=Building teaching competence
To ensure that pupils receive an education compatible with the curriculum for primary and lower secondary education, the Ministry prepared a plan for competence building for the period 1996–2000, giving special attention to supplementary training for teachers at primary and lower secondary schools. For the period 2000–2003 a targeted plan for competence building, development and experimentation gives particular priority to the lower secondary level.
=School subjects at primary and lower secondary levels
- Christian knowledge and religious and ethical education
- Social Studies
- Art and Crafts
- Science and the Environment
- English (is compulsory from the primary level)
- Home Economics
- Physical Education
=Compulsory additional subjects
In addition, time is set-aside at all levels for School’s and pupils’ options. These hours are taken from the teaching hours allocated to the main levels. A separate quota of hours is allocated to class and pupils` council work at the lower secondary level. At the lower and upper primary levels, it is possible for schools to allocate a quota of hours locally for this purpose from the hours allocated to other subjects.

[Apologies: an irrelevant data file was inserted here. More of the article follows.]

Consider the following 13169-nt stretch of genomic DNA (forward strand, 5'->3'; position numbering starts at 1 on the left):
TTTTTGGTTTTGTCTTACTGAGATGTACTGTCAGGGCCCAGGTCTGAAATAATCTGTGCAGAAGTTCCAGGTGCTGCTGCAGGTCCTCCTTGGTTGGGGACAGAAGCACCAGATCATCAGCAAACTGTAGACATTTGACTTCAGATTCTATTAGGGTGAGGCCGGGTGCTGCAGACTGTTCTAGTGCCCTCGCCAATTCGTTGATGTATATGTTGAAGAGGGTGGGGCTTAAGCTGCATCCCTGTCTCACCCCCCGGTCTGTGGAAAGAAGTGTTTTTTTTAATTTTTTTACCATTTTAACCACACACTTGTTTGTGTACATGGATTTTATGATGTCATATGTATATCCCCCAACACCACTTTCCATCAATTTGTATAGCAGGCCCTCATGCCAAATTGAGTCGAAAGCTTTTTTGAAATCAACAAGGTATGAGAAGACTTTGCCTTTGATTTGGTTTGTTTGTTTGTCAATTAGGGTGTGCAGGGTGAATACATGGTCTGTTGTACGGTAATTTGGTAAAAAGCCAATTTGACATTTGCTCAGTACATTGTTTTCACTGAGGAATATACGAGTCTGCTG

In addition to the compulsory subjects, pupils are required to choose one of the following options:
- Second foreign language. Pupils can choose a foreign language in addition to English, i.e. German or French or another language on the basis of local or regional needs.
- Supplementary language study. Pupils can choose additional in-depth study of a language they already have a basic knowledge of.
- Practical project work. This is an activity that is planned in cooperation with the pupils.
- For deaf pupils, curricula have been set up for Norwegian sign language as a first language, supplementary study of Norwegian Sign Language, special syllabuses in Norwegian, English and Drama and Rhythmics for deaf pupils.
=Primary and Lower Secondary Education